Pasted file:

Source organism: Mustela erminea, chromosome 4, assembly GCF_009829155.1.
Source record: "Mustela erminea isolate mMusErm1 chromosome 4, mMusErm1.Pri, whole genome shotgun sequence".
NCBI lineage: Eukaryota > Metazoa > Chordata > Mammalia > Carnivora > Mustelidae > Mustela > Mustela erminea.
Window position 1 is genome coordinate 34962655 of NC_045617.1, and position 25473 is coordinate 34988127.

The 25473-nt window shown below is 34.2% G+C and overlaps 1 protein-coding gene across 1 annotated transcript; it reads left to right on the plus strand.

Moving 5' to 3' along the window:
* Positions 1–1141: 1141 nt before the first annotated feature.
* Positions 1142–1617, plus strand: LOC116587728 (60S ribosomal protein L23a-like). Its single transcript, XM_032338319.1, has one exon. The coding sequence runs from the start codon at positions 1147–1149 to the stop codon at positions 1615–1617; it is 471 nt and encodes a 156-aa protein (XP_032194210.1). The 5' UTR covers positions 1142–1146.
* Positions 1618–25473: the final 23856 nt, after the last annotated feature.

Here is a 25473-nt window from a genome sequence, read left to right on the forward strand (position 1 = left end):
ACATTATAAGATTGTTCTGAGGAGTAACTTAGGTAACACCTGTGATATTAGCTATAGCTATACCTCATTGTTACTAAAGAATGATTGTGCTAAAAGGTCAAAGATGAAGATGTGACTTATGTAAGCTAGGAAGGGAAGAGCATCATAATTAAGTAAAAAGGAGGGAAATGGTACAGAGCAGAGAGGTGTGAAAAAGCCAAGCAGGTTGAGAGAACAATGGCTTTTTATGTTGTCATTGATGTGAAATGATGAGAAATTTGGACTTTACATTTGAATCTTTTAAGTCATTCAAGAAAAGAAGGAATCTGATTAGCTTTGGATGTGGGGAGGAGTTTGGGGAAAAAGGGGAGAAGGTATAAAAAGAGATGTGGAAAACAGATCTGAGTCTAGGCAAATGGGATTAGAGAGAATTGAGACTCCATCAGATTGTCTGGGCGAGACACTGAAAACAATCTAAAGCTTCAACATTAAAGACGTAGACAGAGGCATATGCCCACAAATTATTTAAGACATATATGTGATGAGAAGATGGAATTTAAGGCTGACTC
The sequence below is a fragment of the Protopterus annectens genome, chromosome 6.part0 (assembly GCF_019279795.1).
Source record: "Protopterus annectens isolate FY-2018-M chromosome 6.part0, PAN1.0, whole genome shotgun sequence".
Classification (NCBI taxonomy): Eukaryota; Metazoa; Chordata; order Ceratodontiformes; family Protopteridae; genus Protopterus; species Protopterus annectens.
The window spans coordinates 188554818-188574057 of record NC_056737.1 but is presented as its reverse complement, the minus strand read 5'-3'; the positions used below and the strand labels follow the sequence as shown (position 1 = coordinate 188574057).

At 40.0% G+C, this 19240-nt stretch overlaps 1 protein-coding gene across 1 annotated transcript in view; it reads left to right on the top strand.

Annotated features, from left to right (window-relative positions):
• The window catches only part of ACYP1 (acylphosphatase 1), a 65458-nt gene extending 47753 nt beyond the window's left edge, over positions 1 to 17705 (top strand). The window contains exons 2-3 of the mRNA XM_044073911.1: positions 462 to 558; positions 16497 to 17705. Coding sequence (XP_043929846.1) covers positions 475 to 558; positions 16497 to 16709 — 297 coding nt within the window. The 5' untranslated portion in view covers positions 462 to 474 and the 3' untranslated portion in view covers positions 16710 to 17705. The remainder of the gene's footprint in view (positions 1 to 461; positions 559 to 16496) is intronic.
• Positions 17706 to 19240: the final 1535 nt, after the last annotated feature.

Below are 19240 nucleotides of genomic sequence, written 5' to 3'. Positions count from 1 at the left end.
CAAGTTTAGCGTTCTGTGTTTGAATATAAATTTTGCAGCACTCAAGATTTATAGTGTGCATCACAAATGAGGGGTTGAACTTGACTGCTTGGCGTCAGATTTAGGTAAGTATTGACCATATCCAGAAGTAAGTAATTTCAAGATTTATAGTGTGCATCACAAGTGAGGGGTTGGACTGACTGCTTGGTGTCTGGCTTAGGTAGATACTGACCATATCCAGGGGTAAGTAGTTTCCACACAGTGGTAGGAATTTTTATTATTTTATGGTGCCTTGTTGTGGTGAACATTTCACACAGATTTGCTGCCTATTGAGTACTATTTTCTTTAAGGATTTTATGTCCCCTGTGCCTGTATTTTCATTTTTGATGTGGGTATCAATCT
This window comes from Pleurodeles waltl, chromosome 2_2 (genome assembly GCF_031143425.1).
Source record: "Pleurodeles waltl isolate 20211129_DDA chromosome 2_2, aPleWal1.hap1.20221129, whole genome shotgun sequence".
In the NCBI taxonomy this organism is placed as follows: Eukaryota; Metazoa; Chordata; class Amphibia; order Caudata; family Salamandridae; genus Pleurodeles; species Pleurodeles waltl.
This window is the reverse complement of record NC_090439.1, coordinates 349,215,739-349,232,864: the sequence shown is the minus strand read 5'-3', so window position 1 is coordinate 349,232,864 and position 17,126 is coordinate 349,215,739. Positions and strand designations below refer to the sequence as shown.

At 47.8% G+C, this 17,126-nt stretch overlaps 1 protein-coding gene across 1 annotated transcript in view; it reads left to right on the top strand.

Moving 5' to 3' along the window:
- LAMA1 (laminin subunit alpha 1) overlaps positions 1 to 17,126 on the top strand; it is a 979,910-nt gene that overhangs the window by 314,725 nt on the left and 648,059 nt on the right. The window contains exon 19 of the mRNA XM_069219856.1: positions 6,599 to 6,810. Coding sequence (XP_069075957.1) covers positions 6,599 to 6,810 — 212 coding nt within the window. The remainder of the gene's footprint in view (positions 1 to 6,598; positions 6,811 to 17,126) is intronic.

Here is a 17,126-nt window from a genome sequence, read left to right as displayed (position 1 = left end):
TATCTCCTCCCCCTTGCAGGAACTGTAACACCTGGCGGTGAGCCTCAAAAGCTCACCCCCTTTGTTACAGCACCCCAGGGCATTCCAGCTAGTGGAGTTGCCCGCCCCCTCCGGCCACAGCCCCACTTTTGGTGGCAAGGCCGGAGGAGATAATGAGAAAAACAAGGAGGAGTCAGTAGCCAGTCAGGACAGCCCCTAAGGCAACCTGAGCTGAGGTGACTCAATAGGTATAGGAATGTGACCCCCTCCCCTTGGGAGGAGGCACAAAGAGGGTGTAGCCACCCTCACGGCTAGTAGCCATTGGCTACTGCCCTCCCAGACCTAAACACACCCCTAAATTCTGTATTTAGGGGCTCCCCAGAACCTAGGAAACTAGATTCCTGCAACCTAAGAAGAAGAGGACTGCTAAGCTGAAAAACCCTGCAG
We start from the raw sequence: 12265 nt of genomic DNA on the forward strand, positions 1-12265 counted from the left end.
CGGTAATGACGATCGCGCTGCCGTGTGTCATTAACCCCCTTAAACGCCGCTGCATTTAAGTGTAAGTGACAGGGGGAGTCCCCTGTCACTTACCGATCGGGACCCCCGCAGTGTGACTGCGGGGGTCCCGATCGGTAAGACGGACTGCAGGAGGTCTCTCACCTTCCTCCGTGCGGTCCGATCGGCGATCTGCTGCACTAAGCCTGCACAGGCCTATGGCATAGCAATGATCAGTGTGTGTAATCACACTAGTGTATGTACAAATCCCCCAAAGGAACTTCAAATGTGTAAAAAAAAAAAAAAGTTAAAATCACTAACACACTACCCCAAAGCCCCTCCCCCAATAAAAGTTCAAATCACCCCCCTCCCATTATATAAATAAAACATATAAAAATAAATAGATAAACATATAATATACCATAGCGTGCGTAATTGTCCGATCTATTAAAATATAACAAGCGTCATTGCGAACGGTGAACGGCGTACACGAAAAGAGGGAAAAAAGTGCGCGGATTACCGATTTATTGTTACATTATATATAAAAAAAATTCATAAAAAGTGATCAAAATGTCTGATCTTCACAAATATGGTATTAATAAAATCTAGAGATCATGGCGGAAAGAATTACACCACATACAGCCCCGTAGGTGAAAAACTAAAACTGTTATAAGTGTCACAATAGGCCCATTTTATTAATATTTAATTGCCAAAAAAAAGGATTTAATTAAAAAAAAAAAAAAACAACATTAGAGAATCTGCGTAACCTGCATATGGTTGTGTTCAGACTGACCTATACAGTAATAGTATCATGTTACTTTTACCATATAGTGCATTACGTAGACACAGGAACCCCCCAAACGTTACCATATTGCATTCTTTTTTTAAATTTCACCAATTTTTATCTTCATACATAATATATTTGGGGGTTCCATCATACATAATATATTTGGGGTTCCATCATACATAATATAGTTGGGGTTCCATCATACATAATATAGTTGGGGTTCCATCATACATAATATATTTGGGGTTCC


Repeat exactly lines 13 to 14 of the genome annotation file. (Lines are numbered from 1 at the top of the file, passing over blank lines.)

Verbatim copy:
Source record: "Protopterus annectens isolate FY-2018-M chromosome 6.part0, PAN1.0, whole genome shotgun sequence".
Classification (NCBI taxonomy): Eukaryota; Metazoa; Chordata; order Ceratodontiformes; family Protopteridae; genus Protopterus; species Protopterus annectens.